Your therapist will perform a thorough external and internal examination to gather information about the strength and coordination of your pelvic floor muscles. The gentle examination should not be painful. Your therapist will then create a personalized home exercise program to address your particular impairments. Manual therapy and/or biofeedback (a machine used to visualize pelvic floor contractions) may also be utilized. Your therapist will want to see you once or twice per week to check your progress and progress your home exercises.
What other conditions do women’s health physical therapists treat?
Women’s health physical therapists treat many conditions including pelvic pain, constipation, low back pain, prolapse (or laxity of the pelvic floor), pain with intercourse, and much more. Talk to your gynecologist to see if you will benefit from physical therapy.
Chelsea Lynch, PT, DPT
Doctor of Physical Therapy and Pelvic Rehabilitation Specialist
1Bo K. Pelvic floor muscle training. In: Evidence-based Physical Therapy for the Pelvic Floor. Bo K, Berhgmans B, Morkved S, Kampen MV (eds.). Philadelphia: Elsevier, 2007.
2Dumoulin C, Hay-Smith J, Pelvic floor muscle training versus no treatment for urinary incontinence in women: a Cochrane systematic review. Eur J Phys Rehabil Med. 2008; 44: 47-63.
3Bump R, Hurt WG, Fantl JF. Assessment of Kegel exercise performance after brief verbal instruction. Am J Obstet Gynecol. 1991; 165: 322-329. Case Series 4.
Beating the baby blues, naturally! Ameya Duprey CMT, CPKT, AyurDoula Postpartum depression is a real concern for newly delivered mothers in the United States. Studies show that 50-80% of postpartum women suffer from the baby blues and 10-20% are clinically depressed. So why the sad face?
Childbirth puts an immense strain on the body of the newly delivered mother. Too often, she does not receive the proper support that is needed in this very sacred and fragile window of time. Postpartum depression can be easily avoided by following these 5 simple secrets.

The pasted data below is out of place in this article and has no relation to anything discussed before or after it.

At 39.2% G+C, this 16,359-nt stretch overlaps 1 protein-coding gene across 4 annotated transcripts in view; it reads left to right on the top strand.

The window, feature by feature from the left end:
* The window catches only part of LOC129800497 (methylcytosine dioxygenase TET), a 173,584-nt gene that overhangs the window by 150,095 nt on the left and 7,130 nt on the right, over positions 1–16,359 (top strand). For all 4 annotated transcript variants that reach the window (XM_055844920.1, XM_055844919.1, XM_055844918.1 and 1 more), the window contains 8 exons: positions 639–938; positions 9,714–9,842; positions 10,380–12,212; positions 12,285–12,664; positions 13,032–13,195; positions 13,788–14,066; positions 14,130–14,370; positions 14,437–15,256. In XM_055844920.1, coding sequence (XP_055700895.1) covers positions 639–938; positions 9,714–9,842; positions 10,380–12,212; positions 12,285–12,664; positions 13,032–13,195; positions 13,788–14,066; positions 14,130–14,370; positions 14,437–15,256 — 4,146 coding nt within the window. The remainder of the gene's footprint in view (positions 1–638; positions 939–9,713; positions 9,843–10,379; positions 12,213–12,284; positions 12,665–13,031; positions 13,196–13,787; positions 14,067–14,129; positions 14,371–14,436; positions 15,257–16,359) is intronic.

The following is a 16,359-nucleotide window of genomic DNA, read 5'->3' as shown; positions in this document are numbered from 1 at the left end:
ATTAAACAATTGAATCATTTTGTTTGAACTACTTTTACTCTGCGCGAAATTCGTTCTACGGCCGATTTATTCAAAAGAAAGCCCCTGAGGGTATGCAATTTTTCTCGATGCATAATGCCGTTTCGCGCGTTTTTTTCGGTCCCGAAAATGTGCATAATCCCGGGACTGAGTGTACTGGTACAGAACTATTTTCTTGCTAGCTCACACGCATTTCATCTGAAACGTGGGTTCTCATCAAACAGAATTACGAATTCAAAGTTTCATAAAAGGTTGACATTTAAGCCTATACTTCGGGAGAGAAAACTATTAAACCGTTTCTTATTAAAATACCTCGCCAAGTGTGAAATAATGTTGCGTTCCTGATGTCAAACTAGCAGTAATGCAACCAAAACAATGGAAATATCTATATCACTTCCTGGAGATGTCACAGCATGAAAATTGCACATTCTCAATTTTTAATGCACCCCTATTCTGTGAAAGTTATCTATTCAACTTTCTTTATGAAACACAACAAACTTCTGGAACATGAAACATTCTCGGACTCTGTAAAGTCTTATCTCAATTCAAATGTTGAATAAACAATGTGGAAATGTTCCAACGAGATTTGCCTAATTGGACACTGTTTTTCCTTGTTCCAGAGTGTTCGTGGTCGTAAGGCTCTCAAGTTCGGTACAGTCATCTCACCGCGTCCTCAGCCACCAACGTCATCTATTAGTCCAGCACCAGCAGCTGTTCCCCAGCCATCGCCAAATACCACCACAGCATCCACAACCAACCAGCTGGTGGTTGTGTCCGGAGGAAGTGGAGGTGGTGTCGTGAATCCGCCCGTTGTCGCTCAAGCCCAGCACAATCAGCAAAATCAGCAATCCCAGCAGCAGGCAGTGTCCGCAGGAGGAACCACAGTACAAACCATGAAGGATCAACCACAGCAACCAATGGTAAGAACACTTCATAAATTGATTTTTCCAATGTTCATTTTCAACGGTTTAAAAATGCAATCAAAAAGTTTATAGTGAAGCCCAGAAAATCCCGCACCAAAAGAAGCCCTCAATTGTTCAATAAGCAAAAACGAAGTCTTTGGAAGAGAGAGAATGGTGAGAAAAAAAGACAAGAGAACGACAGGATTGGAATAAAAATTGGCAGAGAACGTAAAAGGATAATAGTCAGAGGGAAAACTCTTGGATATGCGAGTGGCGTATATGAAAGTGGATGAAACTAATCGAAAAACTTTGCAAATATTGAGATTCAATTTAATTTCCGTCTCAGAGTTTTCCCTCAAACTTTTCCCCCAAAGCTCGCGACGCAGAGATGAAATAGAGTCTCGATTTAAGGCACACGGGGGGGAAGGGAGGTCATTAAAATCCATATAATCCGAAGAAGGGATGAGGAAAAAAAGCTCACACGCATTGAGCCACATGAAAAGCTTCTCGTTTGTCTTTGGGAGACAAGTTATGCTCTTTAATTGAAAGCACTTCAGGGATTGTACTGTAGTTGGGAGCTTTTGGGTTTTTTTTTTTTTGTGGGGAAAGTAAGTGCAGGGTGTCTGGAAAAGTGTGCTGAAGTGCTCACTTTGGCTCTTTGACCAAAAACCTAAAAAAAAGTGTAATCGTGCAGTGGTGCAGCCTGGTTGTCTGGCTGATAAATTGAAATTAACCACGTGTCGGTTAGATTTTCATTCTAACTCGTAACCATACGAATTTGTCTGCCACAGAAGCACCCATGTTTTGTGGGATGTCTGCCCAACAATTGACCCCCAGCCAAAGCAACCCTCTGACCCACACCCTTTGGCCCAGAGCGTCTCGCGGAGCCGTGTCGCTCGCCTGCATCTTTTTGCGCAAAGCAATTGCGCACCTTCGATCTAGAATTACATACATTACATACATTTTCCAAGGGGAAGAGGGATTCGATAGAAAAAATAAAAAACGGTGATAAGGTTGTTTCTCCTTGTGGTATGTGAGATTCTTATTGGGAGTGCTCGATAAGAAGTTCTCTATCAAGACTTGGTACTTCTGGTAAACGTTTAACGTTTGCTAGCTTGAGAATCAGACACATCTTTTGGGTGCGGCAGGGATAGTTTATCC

1. Mother the Mother! New moms need a lot of support during the 42-day recovery period. They need someone to care for them, so they can care for their baby.
2. Deep Rest- As much as possible. Limit visitors; encourage naps, massage, baths, and meditation.
3. Daily oil massage- the postpartum mother’s tissues become very depleted and dry. Gentle massage with warm sesame oil is very soothing, relaxing and essential for proper rejuvenation of the new mother.
4. Warmth- Cold should be avoided in every form. Warm water to drink, baths, environment, and a hot water bottle on her belly and back while resting.
5. Nourishing, digestible foods- Frozen, cold, raw and leftover foods should be avoided. Favor fresh, oily, moist, soupy, highly nourishing foods with generous amounts of ghee and/or sesame oil.
The postpartum period is truly a crossroads in the life and health of the new mother. Following these 5 simple secrets will ensure the health and well being of the new mother and consequently, the entire family.
For more information please visit www.samadhiayurvedamassage.com or call Ameya (530) 388-8296
Placentophagy: Beat the Baby Blues By: Jessica Miessler Wild Hearts Birth The human placenta is an organ that connects the developing baby to its mother’s uterine wall. Throughout the entire gestational period the placenta will support the baby with all of it’s nutrient intake, oxygen and elimination of waste and carbon dioxide. After the baby is born the placenta can then be used to provide nourishment to the mother.
Approximately 80% of women experience some sort of postpartum mood imbalance which is sometimes called “baby blues,” or a more severe diagnosis of Postpartum Depression. It is believed that a mother can consume her placenta to help her recover after childbirth, also known as placentophagy. Some known benefits include the rebalance of hormones, release of oxytocin (the love hormone), uterine involution, and a boost in energy. Placentophagy has also been shown to replenish iron levels lost from the body after birth, increase breastmilk supply, lessen postnatal bleeding and reduce stress. Encapsulated pills and tinctures, if stored properly, can be kept indefinitely and taken later in life to help balance mood swings during menopause.